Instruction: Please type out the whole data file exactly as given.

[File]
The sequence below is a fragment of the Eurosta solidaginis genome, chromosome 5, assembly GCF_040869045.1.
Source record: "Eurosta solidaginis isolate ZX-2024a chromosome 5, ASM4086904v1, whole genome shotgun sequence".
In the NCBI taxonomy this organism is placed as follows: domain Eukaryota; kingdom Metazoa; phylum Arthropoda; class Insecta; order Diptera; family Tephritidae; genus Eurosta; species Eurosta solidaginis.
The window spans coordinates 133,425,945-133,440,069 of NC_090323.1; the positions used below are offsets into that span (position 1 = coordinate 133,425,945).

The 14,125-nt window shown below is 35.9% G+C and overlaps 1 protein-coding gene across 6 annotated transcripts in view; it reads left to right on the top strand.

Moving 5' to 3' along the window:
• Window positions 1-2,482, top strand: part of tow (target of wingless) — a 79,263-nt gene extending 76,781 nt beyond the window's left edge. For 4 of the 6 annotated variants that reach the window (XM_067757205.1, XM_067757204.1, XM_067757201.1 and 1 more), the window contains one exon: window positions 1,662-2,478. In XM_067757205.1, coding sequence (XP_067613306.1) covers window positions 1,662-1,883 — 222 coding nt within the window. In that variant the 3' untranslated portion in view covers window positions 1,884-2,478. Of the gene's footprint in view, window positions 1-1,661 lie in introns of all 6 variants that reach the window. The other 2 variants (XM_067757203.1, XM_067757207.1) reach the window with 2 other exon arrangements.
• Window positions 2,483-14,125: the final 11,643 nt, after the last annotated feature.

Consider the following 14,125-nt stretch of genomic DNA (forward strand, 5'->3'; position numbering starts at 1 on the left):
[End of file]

The sequence below is a fragment of the Eurosta solidaginis genome, chromosome 5, assembly GCF_040869045.1.
Source record: "Eurosta solidaginis isolate ZX-2024a chromosome 5, ASM4086904v1, whole genome shotgun sequence".
In the NCBI taxonomy this organism is placed as follows: domain Eukaryota; kingdom Metazoa; phylum Arthropoda; class Insecta; order Diptera; family Tephritidae; genus Eurosta; species Eurosta solidaginis.
The window spans coordinates 133,425,945-133,440,069 of NC_090323.1; the positions used below are offsets into that span (position 1 = coordinate 133,425,945).

The 14,125-nt window shown below is 35.9% G+C and overlaps 1 protein-coding gene across 6 annotated transcripts in view; it reads left to right on the top strand.

Moving 5' to 3' along the window:
• Window positions 1-2,482, top strand: part of tow (target of wingless) — a 79,263-nt gene extending 76,781 nt beyond the window's left edge. For 4 of the 6 annotated variants that reach the window (XM_067757205.1, XM_067757204.1, XM_067757201.1 and 1 more), the window contains one exon: window positions 1,662-2,478. In XM_067757205.1, coding sequence (XP_067613306.1) covers window positions 1,662-1,883 — 222 coding nt within the window. In that variant the 3' untranslated portion in view covers window positions 1,884-2,478. Of the gene's footprint in view, window positions 1-1,661 lie in introns of all 6 variants that reach the window. The other 2 variants (XM_067757203.1, XM_067757207.1) reach the window with 2 other exon arrangements.
• Window positions 2,483-14,125: the final 11,643 nt, after the last annotated feature.

Consider the following 14,125-nt stretch of genomic DNA (forward strand, 5'->3'; position numbering starts at 1 on the left):